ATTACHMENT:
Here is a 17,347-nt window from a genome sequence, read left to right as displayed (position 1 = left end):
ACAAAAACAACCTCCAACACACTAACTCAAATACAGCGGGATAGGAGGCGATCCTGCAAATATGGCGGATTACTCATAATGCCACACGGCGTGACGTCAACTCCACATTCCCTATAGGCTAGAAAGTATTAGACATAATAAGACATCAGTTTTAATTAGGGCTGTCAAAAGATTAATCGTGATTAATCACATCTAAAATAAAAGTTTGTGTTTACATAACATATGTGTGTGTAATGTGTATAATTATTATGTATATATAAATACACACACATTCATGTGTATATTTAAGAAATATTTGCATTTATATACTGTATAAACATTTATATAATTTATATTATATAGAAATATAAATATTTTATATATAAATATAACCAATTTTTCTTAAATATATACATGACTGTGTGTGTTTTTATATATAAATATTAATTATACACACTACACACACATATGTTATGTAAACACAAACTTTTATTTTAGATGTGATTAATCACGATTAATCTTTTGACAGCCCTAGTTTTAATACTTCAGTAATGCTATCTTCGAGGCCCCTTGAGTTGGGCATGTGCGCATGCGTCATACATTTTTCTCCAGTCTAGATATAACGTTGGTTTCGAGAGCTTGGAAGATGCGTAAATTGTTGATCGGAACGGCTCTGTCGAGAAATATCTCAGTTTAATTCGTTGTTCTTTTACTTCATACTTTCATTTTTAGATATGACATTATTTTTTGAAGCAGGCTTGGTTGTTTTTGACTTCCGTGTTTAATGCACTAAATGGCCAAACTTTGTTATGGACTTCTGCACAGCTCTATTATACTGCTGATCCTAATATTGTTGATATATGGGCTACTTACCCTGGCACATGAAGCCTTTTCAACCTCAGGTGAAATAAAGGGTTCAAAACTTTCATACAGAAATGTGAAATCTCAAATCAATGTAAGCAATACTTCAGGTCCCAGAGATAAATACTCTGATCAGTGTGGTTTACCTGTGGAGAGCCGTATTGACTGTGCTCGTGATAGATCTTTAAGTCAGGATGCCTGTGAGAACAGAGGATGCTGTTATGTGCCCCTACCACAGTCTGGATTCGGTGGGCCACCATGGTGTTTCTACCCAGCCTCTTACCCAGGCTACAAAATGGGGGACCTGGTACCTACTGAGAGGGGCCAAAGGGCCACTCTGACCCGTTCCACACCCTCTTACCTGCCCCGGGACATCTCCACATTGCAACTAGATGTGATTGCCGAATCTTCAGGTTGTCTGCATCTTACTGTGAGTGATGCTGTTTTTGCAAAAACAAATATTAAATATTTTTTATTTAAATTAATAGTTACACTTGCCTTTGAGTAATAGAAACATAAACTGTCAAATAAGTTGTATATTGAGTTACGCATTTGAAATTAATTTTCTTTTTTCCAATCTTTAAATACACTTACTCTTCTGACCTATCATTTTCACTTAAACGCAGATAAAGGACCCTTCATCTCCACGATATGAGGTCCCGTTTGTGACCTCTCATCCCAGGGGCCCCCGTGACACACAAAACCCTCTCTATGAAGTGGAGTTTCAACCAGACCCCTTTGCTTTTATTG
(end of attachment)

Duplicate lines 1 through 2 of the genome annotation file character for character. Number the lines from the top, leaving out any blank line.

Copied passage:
Here is a 17,347-nt window from a genome sequence, read left to right as displayed (position 1 = left end):
ACAAAAACAACCTCCAACACACTAACTCAAATACAGCGGGATAGGAGGCGATCCTGCAAATATGGCGGATTACTCATAATGCCACACGGCGTGACGTCAACTCCACATTCCCTATAGGCTAGAAAGTATTAGACATAATAAGACATCAGTTTTAATTAGGGCTGTCAAAAGATTAATCGTGATTAATCACATCTAAAATAAAAGTTTGTGTTTACATAACATATGTGTGTGTAATGTGTATAATTATTATGTATATATAAATACACACACATTCATGTGTATATTTAAGAAATATTTGCATTTATATACTGTATAAACATTTATATAATTTATATTATATAGAAATATAAATATTTTATATATAAATATAACCAATTTTTCTTAAATATATACATGACTGTGTGTGTTTTTATATATAAATATTAATTATACACACTACACACACATATGTTATGTAAACACAAACTTTTATTTTAGATGTGATTAATCACGATTAATCTTTTGACAGCCCTAGTTTTAATACTTCAGTAATGCTATCTTCGAGGCCCCTTGAGTTGGGCATGTGCGCATGCGTCATACATTTTTCTCCAGTCTAGATATAACGTTGGTTTCGAGAGCTTGGAAGATGCGTAAATTGTTGATCGGAACGGCTCTGTCGAGAAATATCTCAGTTTAATTCGTTGTTCTTTTACTTCATACTTTCATTTTTAGATATGACATTATTTTTTGAAGCAGGCTTGGTTGTTTTTGACTTCCGTGTTTAATGCACTAAATGGCCAAACTTTGTTATGGACTTCTGCACAGCTCTATTATACTGCTGATCCTAATATTGTTGATATATGGGCTACTTACCCTGGCACATGAAGCCTTTTCAACCTCAGGTGAAATAAAGGGTTCAAAACTTTCATACAGAAATGTGAAATCTCAAATCAATGTAAGCAATACTTCAGGTCCCAGAGATAAATACTCTGATCAGTGTGGTTTACCTGTGGAGAGCCGTATTGACTGTGCTCGTGATAGATCTTTAAGTCAGGATGCCTGTGAGAACAGAGGATGCTGTTATGTGCCCCTACCACAGTCTGGATTCGGTGGGCCACCATGGTGTTTCTACCCAGCCTCTTACCCAGGCTACAAAATGGGGGACCTGGTACCTACTGAGAGGGGCCAAAGGGCCACTCTGACCCGTTCCACACCCTCTTACCTGCCCCGGGACATCTCCACATTGCAACTAGATGTGATTGCCGAATCTTCAGGTTGTCTGCATCTTACTGTGAGTGATGCTGTTTTTGCAAAAACAAATATTAAATATTTTTTATTTAAATTAATAGTTACACTTGCCTTTGAGTAATAGAAACATAAACTGTCAAATAAGTTGTATATTGAGTTACGCATTTGAAATTAATTTTCTTTTTTCCAATCTTTAAATACACTTACTCTTCTGACCTATCATTTTCACTTAAACGCAGATAAAGGACCCTTCATCTCCACGATATGAGGTCCCGTTTGTGACCTCTCATCCCAGGGGCCCCCGTGACACACAAAACCCTCTCTATGAAGTGGAGTTTCAACCAGACCCCTTTGCTTTTATTG